Hey Johnny B Goode,

.....a little too much Green Day lately? Maybe if someone over there besides Blair could stand up and be a world class leader, Stallman could write about something else.....

Johnny B Goode 08/03/05 04:37:44 PM EDT

Just what Europe needs, another American idiot telling us how to run things.

Mr. Stallman, fix your own government before you start telling us how to run ours.

RMSisBack 08/02/05 01:10:34 PM EDT

I think that the EU has bigger concerns right now than adjudicating Stallman versus patents...

LinuxWorld News Desk 08/02/05 01:03:38 PM EDT

Software Patents: "Programmers and Consumers Should Gather Forces," Says Richard Stallman
The defeat of the EU software patenting directive, writes Richard Stallman, only provides a breathing space, in which programmers and consumers should gather forces. This battle has implications far beyond the software field. Our years-long fight has shown how undemocratic the EU is. It is a system in which bureaucrats can make decisions that, practically speaking, the public can never reverse.

@ThingsExpo Stories
There is little doubt that Big Data solutions will have an increasing role in the Enterprise IT mainstream over time. Big Data at Cloud Expo - to be held November 1-3, 2016, at the Santa Clara Convention Center in Santa Clara, CA - has announced its Call for Papers is open. Cloud computing is being adopted in one form or another by 94% of enterprises today. Tens of billions of new devices are being connected to The Internet of Things. And Big Data is driving this bus. An exponential increase is...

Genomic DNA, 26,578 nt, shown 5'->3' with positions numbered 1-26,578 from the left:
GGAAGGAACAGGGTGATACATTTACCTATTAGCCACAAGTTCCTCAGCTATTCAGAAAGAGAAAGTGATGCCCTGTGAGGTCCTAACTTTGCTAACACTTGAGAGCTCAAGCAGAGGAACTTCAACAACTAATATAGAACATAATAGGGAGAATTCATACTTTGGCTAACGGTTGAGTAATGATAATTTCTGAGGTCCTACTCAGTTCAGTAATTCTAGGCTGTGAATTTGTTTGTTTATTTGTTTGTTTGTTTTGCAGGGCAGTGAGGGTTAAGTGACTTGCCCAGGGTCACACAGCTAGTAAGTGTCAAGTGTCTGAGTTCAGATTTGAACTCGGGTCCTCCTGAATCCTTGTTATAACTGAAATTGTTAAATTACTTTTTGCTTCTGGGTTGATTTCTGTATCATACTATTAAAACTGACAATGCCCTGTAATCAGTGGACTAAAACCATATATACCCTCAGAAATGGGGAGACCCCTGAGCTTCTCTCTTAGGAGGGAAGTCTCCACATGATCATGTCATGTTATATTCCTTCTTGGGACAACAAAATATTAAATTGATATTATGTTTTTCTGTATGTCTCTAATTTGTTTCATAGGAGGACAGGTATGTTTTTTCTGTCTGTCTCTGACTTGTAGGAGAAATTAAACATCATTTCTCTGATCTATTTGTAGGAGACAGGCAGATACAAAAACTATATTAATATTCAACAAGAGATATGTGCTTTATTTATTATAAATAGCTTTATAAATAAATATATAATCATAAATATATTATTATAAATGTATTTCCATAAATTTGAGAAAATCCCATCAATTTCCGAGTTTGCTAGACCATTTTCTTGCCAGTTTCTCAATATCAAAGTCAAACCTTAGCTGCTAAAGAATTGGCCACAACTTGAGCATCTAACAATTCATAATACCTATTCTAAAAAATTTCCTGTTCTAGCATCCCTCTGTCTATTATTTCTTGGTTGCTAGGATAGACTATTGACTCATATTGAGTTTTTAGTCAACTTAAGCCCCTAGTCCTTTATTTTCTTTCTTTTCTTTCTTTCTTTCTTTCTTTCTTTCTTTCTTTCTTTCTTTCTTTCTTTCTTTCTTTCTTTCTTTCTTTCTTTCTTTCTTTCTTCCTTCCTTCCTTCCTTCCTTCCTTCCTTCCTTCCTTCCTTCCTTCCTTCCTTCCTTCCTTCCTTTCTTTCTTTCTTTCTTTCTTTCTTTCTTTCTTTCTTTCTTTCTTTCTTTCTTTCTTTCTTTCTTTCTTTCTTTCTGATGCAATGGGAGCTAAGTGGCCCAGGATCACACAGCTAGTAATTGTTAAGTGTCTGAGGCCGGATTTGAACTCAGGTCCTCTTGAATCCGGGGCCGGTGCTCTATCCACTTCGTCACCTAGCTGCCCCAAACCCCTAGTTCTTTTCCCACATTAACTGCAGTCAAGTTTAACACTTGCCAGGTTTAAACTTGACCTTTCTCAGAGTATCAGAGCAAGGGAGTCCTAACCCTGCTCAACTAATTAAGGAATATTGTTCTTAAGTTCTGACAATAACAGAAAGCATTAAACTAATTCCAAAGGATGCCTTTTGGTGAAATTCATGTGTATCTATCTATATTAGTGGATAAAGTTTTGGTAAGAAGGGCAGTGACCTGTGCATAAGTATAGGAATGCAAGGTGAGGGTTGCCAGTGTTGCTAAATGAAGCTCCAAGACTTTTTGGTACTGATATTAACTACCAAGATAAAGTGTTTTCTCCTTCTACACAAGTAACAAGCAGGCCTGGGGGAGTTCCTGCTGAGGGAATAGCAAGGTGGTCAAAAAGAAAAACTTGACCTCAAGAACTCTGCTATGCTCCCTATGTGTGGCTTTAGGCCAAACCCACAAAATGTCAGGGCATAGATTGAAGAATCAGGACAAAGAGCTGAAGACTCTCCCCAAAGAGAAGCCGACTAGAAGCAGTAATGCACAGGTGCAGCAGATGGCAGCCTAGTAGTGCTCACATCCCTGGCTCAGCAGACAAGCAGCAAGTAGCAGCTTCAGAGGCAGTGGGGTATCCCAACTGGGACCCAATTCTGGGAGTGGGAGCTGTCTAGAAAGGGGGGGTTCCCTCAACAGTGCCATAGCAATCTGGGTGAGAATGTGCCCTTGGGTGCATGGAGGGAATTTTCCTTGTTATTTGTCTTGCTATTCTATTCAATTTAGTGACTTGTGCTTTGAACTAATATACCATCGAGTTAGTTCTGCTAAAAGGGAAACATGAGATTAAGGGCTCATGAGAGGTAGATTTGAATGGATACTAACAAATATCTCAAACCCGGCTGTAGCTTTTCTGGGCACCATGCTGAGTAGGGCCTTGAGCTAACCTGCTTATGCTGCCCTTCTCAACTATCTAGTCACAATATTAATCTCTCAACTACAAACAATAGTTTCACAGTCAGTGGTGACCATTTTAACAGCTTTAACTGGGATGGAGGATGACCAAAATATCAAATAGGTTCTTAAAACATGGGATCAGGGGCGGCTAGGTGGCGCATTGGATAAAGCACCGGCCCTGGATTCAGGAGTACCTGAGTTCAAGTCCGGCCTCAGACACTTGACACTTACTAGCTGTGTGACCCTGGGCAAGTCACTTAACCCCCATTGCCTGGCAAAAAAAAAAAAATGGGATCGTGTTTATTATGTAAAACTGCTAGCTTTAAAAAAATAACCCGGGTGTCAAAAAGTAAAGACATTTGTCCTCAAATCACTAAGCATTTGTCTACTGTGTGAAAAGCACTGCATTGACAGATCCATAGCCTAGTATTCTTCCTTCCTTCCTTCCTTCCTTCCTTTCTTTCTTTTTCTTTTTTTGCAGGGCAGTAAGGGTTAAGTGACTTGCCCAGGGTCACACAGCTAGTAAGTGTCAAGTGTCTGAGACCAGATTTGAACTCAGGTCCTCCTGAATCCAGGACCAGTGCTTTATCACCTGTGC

Fifty billion connected devices and still no winning protocols standards. HTTP, WebSockets, MQTT, and CoAP seem to be leading in the IoT protocol race at the moment but many more protocols are getting introduced on a regular basis. Each protocol has its pros and cons depending on the nature of the communications. Does there really need to be only one protocol to rule them all? Of course not. In his session at @ThingsExpo, Chris Matthieu, co-founder and CTO of Octoblu, walk you through how Oct...
The Transparent Cloud-computing Consortium (abbreviation: T-Cloud Consortium) will conduct research activities into changes in the computing model as a result of collaboration between "device" and "cloud" and the creation of new value and markets through organic data processing High speed and high quality networks, and dramatic improvements in computer processing capabilities, have greatly changed the nature of applications and made the storing and processing of data on the network commonplace.
SYS-CON Events announced today that Commvault, a global leader in enterprise data protection and information management, has been named “Bronze Sponsor” of SYS-CON's 19th International Cloud Expo, which will take place on November 1–3, 2016, at the Santa Clara Convention Center in Santa Clara, CA. Commvault is a leading provider of data protection and information management solutions, helping companies worldwide activate their data to drive more value and business insight and to transform moder...
SYS-CON Events announced today the Enterprise IoT Bootcamp, being held November 1-2, 2016, in conjunction with 19th Cloud Expo | @ThingsExpo at the Santa Clara Convention Center in Santa Clara, CA. Combined with real-world scenarios and use cases, the Enterprise IoT Bootcamp is not just based on presentations but with hands-on demos and detailed walkthroughs. We will introduce you to a variety of real world use cases prototyped using Arduino, Raspberry Pi, BeagleBone, Spark, and Intel Edison. Y...